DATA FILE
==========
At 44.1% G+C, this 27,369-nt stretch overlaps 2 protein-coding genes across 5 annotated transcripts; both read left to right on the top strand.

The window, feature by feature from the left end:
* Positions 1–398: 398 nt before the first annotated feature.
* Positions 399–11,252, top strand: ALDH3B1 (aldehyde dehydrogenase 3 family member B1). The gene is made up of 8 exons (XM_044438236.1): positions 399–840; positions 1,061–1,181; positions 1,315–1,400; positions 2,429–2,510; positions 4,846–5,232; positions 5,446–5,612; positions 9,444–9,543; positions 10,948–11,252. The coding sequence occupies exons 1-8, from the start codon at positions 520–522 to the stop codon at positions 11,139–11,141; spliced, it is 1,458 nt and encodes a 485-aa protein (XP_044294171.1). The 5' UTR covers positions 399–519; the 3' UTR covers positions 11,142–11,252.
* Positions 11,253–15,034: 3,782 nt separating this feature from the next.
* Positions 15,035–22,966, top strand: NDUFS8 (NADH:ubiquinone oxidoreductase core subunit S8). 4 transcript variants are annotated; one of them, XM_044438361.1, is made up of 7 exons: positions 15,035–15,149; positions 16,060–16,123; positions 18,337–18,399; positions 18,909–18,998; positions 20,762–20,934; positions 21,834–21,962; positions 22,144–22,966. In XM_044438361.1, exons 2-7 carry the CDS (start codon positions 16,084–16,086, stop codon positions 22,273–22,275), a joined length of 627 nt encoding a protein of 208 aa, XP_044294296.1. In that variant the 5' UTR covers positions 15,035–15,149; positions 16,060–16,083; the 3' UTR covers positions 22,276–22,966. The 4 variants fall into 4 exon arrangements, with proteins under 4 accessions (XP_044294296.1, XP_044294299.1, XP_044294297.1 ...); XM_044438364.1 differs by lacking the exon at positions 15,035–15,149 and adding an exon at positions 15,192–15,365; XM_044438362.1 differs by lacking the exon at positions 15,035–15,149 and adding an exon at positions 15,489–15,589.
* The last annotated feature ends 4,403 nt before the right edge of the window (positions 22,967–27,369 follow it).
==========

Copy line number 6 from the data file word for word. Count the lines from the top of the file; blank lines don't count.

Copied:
* Positions 15,035–22,966, top strand: NDUFS8 (NADH:ubiquinone oxidoreductase core subunit S8). 4 transcript variants are annotated; one of them, XM_044438361.1, is made up of 7 exons: positions 15,035–15,149; positions 16,060–16,123; positions 18,337–18,399; positions 18,909–18,998; positions 20,762–20,934; positions 21,834–21,962; positions 22,144–22,966. In XM_044438361.1, exons 2-7 carry the CDS (start codon positions 16,084–16,086, stop codon positions 22,273–22,275), a joined length of 627 nt encoding a protein of 208 aa, XP_044294296.1. In that variant the 5' UTR covers positions 15,035–15,149; positions 16,060–16,083; the 3' UTR covers positions 22,276–22,966. The 4 variants fall into 4 exon arrangements, with proteins under 4 accessions (XP_044294296.1, XP_044294299.1, XP_044294297.1 ...); XM_044438364.1 differs by lacking the exon at positions 15,035–15,149 and adding an exon at positions 15,192–15,365; XM_044438362.1 differs by lacking the exon at positions 15,035–15,149 and adding an exon at positions 15,489–15,589.